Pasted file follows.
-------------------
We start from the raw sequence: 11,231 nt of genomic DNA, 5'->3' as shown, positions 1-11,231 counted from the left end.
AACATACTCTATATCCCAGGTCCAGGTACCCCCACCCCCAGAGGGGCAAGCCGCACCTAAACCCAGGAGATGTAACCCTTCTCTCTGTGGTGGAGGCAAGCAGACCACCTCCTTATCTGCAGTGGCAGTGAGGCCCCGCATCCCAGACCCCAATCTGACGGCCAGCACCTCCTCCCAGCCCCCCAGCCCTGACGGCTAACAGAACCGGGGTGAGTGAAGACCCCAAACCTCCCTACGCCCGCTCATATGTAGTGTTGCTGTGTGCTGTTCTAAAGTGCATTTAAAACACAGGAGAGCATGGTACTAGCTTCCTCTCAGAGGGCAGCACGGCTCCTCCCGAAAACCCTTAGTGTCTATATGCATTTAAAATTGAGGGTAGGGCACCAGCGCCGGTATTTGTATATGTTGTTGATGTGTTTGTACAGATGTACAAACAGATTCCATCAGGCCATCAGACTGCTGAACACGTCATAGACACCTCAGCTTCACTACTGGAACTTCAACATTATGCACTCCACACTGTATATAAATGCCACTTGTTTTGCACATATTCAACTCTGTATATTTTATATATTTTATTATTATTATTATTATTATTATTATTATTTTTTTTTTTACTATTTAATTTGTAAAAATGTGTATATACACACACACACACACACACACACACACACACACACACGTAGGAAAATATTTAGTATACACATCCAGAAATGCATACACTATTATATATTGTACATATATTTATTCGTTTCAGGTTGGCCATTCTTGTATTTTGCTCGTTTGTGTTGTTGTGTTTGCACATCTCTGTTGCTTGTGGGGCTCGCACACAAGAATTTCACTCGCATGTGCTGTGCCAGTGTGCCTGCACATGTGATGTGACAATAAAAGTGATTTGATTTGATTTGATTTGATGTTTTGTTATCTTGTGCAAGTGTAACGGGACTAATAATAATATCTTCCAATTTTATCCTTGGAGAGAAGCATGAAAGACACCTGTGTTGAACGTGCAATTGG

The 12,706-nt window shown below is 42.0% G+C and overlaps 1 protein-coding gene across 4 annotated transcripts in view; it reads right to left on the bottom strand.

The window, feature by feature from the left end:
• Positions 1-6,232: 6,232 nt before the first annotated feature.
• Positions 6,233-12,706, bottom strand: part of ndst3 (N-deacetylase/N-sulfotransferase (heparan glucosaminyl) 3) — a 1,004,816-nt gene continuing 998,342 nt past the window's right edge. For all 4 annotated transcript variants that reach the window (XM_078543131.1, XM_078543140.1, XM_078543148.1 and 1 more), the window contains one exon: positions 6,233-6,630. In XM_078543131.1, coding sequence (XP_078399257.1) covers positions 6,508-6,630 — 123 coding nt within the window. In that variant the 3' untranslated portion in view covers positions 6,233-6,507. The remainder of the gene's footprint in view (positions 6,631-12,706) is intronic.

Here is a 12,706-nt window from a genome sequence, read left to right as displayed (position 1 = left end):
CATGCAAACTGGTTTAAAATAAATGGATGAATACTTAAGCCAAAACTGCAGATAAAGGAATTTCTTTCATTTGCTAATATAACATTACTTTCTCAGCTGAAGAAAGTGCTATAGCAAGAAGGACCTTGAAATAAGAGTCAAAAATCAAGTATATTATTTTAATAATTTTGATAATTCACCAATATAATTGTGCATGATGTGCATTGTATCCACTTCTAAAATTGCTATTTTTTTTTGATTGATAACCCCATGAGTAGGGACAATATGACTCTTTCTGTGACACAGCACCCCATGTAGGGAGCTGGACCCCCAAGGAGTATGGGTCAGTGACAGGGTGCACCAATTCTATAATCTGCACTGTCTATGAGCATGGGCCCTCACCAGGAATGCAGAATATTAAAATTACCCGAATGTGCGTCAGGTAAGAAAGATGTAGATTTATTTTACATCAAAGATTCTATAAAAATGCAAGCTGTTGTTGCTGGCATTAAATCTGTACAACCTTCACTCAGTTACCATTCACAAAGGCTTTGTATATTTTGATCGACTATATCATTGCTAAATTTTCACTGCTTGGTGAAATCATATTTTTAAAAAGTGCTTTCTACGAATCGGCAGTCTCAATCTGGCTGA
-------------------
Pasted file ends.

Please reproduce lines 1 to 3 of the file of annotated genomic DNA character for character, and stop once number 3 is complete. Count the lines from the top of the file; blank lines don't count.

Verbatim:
We start from the raw sequence: 11,231 nt of genomic DNA, 5'->3' as shown, positions 1-11,231 counted from the left end.
AACATACTCTATATCCCAGGTCCAGGTACCCCCACCCCCAGAGGGGCAAGCCGCACCTAAACCCAGGAGATGTAACCCTTCTCTCTGTGGTGGAGGCAAGCAGACCACCTCCTTATCTGCAGTGGCAGTGAGGCCCCGCATCCCAGACCCCAATCTGACGGCCAGCACCTCCTCCCAGCCCCCCAGCCCTGACGGCTAACAGAACCGGGGTGAGTGAAGACCCCAAACCTCCCTACGCCCGCTCATATGTAGTGTTGCTGTGTGCTGTTCTAAAGTGCATTTAAAACACAGGAGAGCATGGTACTAGCTTCCTCTCAGAGGGCAGCACGGCTCCTCCCGAAAACCCTTAGTGTCTATATGCATTTAAAATTGAGGGTAGGGCACCAGCGCCGGTATTTGTATATGTTGTTGATGTGTTTGTACAGATGTACAAACAGATTCCATCAGGCCATCAGACTGCTGAACACGTCATAGACACCTCAGCTTCACTACTGGAACTTCAACATTATGCACTCCACACTGTATATAAATGCCACTTGTTTTGCACATATTCAACTCTGTATATTTTATATATTTTATTATTATTATTATTATTATTATTATTATTTTTTTTTTTACTATTTAATTTGTAAAAATGTGTATATACACACACACACACACACACACACACACACACACACACGTAGGAAAATATTTAGTATACACATCCAGAAATGCATACACTATTATATATTGTACATATATTTATTCGTTTCAGGTTGGCCATTCTTGTATTTTGCTCGTTTGTGTTGTTGTGTTTGCACATCTCTGTTGCTTGTGGGGCTCGCACACAAGAATTTCACTCGCATGTGCTGTGCCAGTGTGCCTGCACATGTGATGTGACAATAAAAGTGATTTGATTTGATTTGATTTGATGTTTTGTTATCTTGTGCAAGTGTAACGGGACTAATAATAATATCTTCCAATTTTATCCTTGGAGAGAAGCATGAAAGACACCTGTGTTGAACGTGCAATTGG

The 12,706-nt window shown below is 42.0% G+C and overlaps 1 protein-coding gene across 4 annotated transcripts in view; it reads right to left on the bottom strand.